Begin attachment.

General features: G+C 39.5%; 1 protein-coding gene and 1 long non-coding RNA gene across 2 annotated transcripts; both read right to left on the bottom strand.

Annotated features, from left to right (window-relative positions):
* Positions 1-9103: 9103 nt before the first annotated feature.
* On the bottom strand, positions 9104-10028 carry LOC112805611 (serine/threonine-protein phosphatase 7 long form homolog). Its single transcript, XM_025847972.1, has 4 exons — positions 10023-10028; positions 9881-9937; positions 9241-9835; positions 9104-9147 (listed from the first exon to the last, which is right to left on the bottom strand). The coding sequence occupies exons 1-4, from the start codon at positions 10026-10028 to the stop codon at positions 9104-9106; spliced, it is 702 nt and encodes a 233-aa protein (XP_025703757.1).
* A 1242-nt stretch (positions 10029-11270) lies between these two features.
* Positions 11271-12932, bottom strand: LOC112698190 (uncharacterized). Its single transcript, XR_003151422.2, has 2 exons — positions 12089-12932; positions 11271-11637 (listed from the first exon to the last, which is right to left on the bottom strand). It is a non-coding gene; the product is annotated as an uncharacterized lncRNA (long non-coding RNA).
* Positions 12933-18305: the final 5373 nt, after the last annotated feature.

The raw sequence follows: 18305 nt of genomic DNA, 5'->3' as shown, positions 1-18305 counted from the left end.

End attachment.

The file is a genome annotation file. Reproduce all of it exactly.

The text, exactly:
General features: G+C 39.5%; 1 protein-coding gene and 1 long non-coding RNA gene across 2 annotated transcripts; both read right to left on the bottom strand.

Annotated features, from left to right (window-relative positions):
* Positions 1-9103: 9103 nt before the first annotated feature.
* On the bottom strand, positions 9104-10028 carry LOC112805611 (serine/threonine-protein phosphatase 7 long form homolog). Its single transcript, XM_025847972.1, has 4 exons — positions 10023-10028; positions 9881-9937; positions 9241-9835; positions 9104-9147 (listed from the first exon to the last, which is right to left on the bottom strand). The coding sequence occupies exons 1-4, from the start codon at positions 10026-10028 to the stop codon at positions 9104-9106; spliced, it is 702 nt and encodes a 233-aa protein (XP_025703757.1).
* A 1242-nt stretch (positions 10029-11270) lies between these two features.
* Positions 11271-12932, bottom strand: LOC112698190 (uncharacterized). Its single transcript, XR_003151422.2, has 2 exons — positions 12089-12932; positions 11271-11637 (listed from the first exon to the last, which is right to left on the bottom strand). It is a non-coding gene; the product is annotated as an uncharacterized lncRNA (long non-coding RNA).
* Positions 12933-18305: the final 5373 nt, after the last annotated feature.

The raw sequence follows: 18305 nt of genomic DNA, 5'->3' as shown, positions 1-18305 counted from the left end.